Along with any good in this movie there is an equal amount of the absurd. There is so much voice over in this film from so many sources that it’s laughable, and it starts at the very beginning. Add to that the fact that we are thrown into the first montage before the opening credits have finished cycling and you are left dumbfounded before you even know what the film is about. Much of the crazy bits in the film are a product of the glorious 80s. Anyone else miss the fashion statement of a tank top tucked into some fairly tight jeans? I know I do. It’s not something you see too much today (save for some annoying hipsters maybe), but luckily Dennis’ old army buddy is sporting that outfit for your viewing pleasure. There’s also a moment where Franco is primping his prison bitch’s hair and in the background their cell proudly displays a shirtless Dolph Lundgren poster. Thanks to the set decorator for giving us that little gem.
There is a scenario in this film that is completely new to me; at least I think so anyway. In many films that take place in jail, like the numerous wonderful women-in-prison flicks I’ve watched, at one point one of the guards is going to rape one of the prisoners. Usually it’s the dickhead male guard in the female jail but I’ve also witnessed female guards defile their wards just the same and even a female guard taking advantage of a male inmate. However, in this movie the tables turn a bit. The dickhead guard we meet forces himself upon someone but it’s another male. To my knowledge this this is the first male guard on male prisoner rape I’ve ever viewed in a film. Nice of Saxon and company to turn the tables a bit.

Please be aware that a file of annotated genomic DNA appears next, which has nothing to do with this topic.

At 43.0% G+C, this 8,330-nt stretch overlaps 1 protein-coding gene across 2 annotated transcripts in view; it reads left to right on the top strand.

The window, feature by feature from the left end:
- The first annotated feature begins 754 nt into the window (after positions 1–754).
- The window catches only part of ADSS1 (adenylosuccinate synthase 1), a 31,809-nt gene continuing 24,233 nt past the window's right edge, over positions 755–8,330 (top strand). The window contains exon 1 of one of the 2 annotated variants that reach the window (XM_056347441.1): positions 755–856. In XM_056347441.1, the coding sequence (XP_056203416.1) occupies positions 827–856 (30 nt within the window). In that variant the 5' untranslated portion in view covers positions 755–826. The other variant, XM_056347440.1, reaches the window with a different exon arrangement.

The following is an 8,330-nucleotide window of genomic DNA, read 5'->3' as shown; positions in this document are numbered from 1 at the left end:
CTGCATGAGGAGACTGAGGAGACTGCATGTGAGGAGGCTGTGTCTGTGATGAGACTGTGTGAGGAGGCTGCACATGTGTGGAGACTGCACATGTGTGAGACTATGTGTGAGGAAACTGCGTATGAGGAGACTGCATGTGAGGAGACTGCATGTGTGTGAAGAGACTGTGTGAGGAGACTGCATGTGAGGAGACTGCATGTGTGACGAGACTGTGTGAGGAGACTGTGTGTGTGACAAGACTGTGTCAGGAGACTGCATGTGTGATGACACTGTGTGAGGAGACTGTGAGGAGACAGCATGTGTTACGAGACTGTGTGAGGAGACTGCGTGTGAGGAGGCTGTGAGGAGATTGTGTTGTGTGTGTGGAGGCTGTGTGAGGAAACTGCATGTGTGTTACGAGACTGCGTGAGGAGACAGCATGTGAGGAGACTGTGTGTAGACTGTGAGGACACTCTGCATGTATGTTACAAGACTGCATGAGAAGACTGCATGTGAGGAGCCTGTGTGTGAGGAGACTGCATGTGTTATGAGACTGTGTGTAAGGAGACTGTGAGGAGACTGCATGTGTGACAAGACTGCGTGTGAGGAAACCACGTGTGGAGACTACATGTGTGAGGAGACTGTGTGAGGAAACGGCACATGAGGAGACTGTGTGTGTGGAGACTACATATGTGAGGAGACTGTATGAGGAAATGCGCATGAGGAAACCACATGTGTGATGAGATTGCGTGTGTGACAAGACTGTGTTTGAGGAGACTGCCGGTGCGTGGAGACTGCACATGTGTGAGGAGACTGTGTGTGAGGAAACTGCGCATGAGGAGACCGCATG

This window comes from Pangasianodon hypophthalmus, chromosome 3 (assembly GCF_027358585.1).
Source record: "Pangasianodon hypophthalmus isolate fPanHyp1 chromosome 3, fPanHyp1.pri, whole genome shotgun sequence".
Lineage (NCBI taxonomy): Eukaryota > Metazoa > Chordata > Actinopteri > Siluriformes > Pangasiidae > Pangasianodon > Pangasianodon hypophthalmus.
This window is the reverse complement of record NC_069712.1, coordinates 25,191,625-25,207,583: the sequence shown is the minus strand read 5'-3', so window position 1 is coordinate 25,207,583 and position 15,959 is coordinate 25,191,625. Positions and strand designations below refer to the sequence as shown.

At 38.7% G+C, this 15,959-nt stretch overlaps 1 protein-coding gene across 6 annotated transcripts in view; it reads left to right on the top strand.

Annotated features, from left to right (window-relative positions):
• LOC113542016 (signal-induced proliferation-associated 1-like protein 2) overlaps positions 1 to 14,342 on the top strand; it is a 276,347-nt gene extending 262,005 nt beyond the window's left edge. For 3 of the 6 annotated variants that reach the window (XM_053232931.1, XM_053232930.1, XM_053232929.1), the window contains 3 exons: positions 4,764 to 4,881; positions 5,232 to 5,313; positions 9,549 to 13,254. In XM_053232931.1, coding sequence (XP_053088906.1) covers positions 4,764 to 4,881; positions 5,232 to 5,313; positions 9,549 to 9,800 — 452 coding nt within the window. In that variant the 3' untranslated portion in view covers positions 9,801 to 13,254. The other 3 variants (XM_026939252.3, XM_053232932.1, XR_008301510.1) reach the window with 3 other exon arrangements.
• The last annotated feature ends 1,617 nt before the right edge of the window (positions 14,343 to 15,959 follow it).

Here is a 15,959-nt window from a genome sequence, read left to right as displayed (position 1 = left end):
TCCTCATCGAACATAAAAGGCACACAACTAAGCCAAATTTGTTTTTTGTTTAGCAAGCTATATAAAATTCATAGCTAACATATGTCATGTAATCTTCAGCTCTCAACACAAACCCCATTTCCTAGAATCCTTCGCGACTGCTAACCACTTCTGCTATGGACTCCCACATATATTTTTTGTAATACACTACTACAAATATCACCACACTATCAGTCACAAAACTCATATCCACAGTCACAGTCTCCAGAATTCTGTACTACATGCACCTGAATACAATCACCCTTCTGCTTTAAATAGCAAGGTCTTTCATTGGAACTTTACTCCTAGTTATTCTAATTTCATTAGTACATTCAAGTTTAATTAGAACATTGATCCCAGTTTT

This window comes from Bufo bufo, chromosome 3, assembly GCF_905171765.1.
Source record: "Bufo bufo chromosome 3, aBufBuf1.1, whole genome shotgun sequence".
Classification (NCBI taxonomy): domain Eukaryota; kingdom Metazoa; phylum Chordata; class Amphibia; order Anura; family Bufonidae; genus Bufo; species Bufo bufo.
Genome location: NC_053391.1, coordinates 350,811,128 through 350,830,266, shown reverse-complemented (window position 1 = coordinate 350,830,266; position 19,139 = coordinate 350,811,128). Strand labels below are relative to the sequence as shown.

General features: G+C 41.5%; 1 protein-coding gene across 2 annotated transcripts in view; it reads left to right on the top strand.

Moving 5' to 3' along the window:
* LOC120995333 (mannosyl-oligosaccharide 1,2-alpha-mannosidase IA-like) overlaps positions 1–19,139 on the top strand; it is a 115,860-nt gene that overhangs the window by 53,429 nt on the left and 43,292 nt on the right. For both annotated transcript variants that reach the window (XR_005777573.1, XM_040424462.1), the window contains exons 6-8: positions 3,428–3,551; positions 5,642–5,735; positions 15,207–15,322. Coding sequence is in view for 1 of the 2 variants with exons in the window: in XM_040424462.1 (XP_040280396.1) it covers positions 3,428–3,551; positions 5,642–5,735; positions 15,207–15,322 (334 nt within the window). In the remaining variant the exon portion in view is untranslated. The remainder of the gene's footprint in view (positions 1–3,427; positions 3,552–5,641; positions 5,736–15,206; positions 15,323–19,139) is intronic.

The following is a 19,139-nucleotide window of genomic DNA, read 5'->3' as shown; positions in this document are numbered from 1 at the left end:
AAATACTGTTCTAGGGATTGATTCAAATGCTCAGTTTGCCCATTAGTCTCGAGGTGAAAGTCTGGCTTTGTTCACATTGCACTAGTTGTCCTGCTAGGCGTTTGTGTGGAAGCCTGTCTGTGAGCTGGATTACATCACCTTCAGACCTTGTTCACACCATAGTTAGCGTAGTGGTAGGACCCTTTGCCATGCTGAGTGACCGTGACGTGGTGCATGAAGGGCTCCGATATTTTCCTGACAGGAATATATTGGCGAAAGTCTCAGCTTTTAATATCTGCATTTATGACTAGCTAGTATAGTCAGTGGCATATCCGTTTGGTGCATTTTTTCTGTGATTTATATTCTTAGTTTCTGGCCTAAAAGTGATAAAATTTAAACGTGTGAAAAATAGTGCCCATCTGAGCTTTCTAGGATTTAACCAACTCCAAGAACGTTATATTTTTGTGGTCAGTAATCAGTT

Death House is not a great movie by any means but there is some fun to be had along the way. Most of the problems lie with the mix of the mob story and zombies. I get the feeling that the screenwriters (William Selby, David S. Freeman, and Kate Wittcomb) really wanted to do something prison/mafia related but mixed in the zombie aspect to try and sell it easier in the horror boom of the late 80s. It surely wouldn’t be a surprise if that were the case. If you’re a Saxon fan like me then you need to see this for the sole reason that he is the director. Afterwards you will probably realize that it’s not necessarily a bad thing that he never helmed another film.
Until next week – stay away from my Twinkies!
Body Count: 21, plus numerous other prisoner’s bodies scattered about
Best Kill: Twinkie zombie (see video clip below)
First Onscreen Zombie: 42:50ish
First Onscreen Saxon: 18:05
Number of Voice Overs: 8
Coming soon to Horror Movie Night (Chronicles are posted one week after screening):
-10/26/11: Moon in Scorpio (1987)
-11/2/11: HMN Halloween Edition – Film will be posted next week.
-11/9/11: Death Bed (1977)
-11/16/11: Cathy’s Curse (1980)